Alarm at ADHD drug use

DRUG HIGH: Prescriptions of all stimulant drugs to treat ADHD among Australians rose 87 per cent between 2002 and 2009.
DRUG HIGH: Prescriptions of all stimulant drugs to treat ADHD among Australians rose 87 per cent between 2002 and 2009.

Prescriptions for drugs to treat hyperactivity have soared in a decade with more than 100,000 prescriptions handed out last year.

That's a jump from around 60,000 being prescribed such drugs in 2001.

In the Waikato the number of prescriptions for the drugs (including Ritalin, Rubifen and Concerta) to treat Attention Deficit Hyperactivity Disorder (ADHD) went from 5800 in 2001 to 8400 last year.

Canterbury had the most prescriptions - with 13,300 last year.

The huge rise in numbers has one expert convinced the drug is being over prescribed and kids misdiagnosed.

Psychologist and behavioural expert Frances Steinberg believes shoddy, lazy diagnostic processes are resulting in children labelled with ADHD when they are suffering other problems such as foetal alcohol syndrome, sleep deprivation or anxiety.

Dr Steinberg said diagnosing ADHD was a complex process, that required a lot of time to get right. "But it's a lot easier to write a script and see what happens."

While the drugs might show some positive effect in the short term on those without ADHD, they wouldn't long-term, leaving the child misdiagnosed and untreated for their real problems.

"In the long run we'll have an entire generation whose needs are not being met."

But developmental paediatrician Andrew Marshall disagreed, saying the increase was down to a better understanding of the condition and the drugs to treat it.

While in an "ideal world" a paediatrician would have 10 hours to diagnose a child, that wasn't realistic "... but you can get it right - most of the time - very efficiently and being efficient and safe is what doctors are good at".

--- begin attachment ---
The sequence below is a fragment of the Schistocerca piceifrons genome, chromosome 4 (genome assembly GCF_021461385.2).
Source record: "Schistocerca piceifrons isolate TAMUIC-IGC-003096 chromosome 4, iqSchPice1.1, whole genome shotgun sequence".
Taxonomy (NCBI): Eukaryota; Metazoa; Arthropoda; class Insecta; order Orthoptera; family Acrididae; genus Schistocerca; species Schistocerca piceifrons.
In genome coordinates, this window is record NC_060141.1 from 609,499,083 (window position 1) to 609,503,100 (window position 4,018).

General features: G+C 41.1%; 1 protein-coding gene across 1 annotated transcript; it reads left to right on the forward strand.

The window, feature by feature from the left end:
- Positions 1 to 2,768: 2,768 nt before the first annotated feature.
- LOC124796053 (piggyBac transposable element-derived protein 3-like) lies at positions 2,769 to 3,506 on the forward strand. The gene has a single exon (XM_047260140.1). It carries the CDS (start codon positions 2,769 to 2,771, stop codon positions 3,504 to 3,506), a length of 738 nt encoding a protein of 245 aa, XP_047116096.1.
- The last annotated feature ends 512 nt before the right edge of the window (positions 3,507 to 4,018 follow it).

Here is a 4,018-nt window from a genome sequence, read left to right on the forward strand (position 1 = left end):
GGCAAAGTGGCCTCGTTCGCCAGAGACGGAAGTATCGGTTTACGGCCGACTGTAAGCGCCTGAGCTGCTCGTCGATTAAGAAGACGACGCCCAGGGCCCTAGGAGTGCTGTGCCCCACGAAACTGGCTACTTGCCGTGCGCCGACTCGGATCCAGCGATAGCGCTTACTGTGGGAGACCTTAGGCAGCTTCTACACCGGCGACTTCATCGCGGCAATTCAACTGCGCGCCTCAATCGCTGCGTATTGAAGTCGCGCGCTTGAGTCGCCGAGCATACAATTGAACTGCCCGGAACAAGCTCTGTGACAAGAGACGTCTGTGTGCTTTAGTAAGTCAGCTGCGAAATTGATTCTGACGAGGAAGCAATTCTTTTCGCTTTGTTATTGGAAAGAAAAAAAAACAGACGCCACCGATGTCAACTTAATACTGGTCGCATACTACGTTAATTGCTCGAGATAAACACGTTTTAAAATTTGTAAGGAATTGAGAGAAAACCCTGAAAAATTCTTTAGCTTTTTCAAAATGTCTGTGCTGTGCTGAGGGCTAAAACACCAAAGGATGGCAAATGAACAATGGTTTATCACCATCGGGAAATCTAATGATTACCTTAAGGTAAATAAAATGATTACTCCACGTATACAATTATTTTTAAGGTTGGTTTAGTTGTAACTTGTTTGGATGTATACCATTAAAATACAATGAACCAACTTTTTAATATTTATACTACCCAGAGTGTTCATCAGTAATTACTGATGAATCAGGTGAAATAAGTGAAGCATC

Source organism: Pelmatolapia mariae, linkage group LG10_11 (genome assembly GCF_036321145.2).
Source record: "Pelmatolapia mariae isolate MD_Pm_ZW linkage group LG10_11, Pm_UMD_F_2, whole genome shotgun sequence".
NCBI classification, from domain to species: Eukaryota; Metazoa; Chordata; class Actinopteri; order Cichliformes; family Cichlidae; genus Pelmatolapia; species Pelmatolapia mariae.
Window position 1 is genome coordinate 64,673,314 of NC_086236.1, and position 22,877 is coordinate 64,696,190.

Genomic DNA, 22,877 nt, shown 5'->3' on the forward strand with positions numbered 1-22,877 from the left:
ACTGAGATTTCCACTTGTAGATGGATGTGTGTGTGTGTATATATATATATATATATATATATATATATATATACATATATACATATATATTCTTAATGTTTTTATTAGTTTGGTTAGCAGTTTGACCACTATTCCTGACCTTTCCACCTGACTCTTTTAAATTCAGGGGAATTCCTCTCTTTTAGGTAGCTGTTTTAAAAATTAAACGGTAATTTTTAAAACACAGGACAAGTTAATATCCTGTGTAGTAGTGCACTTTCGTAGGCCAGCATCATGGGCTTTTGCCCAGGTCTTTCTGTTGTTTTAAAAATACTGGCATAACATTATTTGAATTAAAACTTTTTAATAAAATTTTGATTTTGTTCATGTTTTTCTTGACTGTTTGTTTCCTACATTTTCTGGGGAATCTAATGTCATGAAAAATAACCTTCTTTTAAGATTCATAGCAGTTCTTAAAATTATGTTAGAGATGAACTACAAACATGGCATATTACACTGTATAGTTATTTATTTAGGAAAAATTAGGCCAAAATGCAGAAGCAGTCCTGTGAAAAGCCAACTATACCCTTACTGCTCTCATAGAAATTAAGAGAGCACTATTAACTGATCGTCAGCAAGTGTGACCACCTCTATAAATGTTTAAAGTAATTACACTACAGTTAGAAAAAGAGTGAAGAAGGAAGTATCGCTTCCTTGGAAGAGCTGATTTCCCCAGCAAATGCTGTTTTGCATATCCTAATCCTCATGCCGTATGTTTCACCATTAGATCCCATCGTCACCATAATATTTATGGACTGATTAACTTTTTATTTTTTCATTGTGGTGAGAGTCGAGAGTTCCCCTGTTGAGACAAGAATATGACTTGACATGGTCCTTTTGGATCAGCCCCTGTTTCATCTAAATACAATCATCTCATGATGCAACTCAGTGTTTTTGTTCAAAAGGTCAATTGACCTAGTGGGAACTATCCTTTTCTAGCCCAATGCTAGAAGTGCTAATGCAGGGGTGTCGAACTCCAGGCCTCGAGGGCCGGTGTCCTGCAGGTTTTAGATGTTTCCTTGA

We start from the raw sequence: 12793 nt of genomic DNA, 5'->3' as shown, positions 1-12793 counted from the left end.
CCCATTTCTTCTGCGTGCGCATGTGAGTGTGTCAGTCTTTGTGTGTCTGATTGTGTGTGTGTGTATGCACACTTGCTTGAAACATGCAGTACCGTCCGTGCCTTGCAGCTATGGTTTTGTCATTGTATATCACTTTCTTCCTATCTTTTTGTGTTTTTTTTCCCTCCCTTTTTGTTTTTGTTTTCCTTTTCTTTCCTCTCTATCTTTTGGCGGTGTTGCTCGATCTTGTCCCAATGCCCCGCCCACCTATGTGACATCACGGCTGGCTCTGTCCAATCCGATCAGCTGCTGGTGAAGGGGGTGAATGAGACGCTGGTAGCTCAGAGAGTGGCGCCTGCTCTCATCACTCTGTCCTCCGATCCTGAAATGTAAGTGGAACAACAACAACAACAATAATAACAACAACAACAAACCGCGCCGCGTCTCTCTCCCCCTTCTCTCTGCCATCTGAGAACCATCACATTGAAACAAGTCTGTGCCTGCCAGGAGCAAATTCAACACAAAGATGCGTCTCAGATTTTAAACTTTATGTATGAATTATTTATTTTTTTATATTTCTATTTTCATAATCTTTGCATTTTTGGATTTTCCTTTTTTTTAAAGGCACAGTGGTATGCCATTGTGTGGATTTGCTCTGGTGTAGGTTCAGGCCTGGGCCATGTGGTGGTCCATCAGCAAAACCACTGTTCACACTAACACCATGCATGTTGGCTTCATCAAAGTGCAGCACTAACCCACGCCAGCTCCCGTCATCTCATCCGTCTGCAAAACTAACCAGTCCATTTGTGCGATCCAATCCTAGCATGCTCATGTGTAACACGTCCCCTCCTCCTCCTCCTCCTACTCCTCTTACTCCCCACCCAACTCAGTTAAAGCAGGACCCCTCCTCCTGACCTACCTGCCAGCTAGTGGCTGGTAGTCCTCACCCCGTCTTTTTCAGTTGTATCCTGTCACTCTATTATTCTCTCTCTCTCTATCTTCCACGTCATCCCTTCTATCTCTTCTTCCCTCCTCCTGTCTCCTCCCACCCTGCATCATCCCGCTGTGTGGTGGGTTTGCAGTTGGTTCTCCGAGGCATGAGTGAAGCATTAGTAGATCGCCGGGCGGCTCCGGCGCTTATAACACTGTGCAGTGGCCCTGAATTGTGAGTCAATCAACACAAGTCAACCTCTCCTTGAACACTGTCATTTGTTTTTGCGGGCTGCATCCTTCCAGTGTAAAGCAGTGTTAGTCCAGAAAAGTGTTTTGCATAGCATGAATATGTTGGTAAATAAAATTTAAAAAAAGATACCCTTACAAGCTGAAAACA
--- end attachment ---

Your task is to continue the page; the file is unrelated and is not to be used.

Pharmac medical director Peter Moodie said the numbers "hadn't rung alarm bells" when compared with other countries. In the United States, Ritalin prescriptions increased by 83 per cent between 2006 and 2010.

He also believed more awareness of the disease contributed to the increase.

Waikato University psychologist Carrie Barber agreed ADHD was a difficult disease to diagnose and took more than just a sit-down with a child.

"If a child came in to my office I wouldn't necessarily see they had ADHD.

"You'd need to go out and see them in a school setting, but that takes a lot of resources and psychiatrists and paediatricians don't have the time to do that."

Dr Barber said drugs might be worth a try - but should be stopped if they weren't working.


The most commonly used drug to treat ADHD in New Zealand is Methylphenidate which comes in short and long release. Short release drugs like Ritalin last about three to four hours, while long release, like Concerta, last around 10 hours. They suppress the classical symptoms of ADHD, allowing the children to focus without being disruptive.

Waikato Times